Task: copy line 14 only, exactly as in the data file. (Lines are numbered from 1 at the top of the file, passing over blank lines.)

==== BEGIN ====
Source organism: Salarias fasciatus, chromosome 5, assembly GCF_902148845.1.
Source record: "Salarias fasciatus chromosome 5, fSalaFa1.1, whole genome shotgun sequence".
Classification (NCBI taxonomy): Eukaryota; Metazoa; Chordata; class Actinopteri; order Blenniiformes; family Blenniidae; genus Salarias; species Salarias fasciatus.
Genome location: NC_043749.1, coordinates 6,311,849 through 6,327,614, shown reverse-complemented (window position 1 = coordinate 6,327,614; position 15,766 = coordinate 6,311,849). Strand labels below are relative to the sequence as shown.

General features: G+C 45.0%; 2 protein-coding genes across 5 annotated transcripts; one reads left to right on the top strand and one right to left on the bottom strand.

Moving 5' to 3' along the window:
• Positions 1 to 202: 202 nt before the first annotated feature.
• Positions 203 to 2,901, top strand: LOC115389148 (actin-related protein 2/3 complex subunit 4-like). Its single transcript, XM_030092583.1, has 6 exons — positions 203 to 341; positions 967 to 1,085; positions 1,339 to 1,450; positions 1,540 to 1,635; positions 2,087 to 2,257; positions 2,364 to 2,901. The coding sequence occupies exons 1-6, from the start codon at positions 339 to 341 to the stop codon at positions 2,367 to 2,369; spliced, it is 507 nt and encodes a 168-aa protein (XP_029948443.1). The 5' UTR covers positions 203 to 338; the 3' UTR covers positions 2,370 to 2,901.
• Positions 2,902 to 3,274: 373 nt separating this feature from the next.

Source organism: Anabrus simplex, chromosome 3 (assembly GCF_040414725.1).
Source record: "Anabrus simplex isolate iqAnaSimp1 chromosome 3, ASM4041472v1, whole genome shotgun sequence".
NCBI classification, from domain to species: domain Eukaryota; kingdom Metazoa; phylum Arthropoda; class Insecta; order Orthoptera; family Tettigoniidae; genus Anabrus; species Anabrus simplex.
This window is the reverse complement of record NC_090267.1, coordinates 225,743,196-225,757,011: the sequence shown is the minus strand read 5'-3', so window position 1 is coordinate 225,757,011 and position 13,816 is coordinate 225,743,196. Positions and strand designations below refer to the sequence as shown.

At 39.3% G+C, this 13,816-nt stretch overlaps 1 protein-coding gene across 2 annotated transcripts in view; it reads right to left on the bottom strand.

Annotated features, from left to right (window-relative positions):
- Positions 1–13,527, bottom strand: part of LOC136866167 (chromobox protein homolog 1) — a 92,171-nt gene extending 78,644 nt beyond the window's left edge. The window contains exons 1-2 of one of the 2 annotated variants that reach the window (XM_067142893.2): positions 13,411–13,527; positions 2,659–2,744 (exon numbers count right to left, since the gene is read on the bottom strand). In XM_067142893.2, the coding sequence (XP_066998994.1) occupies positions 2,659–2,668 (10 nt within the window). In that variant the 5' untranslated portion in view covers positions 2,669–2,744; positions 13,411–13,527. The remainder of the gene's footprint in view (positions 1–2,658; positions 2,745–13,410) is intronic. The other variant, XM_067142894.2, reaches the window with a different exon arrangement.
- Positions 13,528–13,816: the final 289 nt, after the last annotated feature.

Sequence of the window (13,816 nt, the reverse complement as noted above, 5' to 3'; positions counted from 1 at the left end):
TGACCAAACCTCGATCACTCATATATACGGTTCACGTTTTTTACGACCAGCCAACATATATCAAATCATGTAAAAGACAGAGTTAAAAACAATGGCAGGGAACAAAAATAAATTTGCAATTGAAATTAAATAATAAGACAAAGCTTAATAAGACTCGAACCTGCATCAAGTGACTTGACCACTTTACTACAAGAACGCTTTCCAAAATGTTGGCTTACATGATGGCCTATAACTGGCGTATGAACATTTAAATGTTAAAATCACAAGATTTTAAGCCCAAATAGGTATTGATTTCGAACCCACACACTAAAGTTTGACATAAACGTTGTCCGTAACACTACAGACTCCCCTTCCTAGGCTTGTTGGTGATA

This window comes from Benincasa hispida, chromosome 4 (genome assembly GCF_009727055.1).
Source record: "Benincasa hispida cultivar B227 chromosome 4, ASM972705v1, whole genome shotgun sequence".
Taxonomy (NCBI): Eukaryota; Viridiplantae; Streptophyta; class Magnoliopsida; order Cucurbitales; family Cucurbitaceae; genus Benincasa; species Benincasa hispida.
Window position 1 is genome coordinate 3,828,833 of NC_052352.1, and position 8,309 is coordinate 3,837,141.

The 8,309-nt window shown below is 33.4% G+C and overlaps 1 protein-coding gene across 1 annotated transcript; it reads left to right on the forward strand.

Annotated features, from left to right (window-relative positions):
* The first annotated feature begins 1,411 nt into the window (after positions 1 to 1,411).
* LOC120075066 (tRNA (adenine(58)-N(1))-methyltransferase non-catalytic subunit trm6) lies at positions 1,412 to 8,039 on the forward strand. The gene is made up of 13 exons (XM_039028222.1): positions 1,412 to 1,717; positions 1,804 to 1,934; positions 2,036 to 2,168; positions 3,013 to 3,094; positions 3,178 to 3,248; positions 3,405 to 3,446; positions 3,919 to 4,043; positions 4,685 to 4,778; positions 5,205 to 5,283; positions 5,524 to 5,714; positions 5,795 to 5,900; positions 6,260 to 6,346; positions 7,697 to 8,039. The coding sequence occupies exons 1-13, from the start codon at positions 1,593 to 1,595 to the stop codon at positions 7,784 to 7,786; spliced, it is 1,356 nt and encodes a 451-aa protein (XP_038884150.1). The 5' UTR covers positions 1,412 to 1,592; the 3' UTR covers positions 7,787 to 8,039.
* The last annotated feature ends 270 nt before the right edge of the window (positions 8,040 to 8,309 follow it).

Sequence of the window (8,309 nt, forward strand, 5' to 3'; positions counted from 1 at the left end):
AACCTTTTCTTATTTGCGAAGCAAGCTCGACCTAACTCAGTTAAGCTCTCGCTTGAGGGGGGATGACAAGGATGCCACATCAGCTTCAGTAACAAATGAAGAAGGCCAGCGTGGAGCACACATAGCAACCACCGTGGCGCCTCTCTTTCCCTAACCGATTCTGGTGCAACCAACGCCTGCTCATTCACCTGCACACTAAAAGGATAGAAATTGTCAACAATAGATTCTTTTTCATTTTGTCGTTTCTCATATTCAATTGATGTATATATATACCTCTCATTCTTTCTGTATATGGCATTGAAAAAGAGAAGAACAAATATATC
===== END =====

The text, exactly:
At 39.3% G+C, this 13,816-nt stretch overlaps 1 protein-coding gene across 2 annotated transcripts in view; it reads right to left on the bottom strand.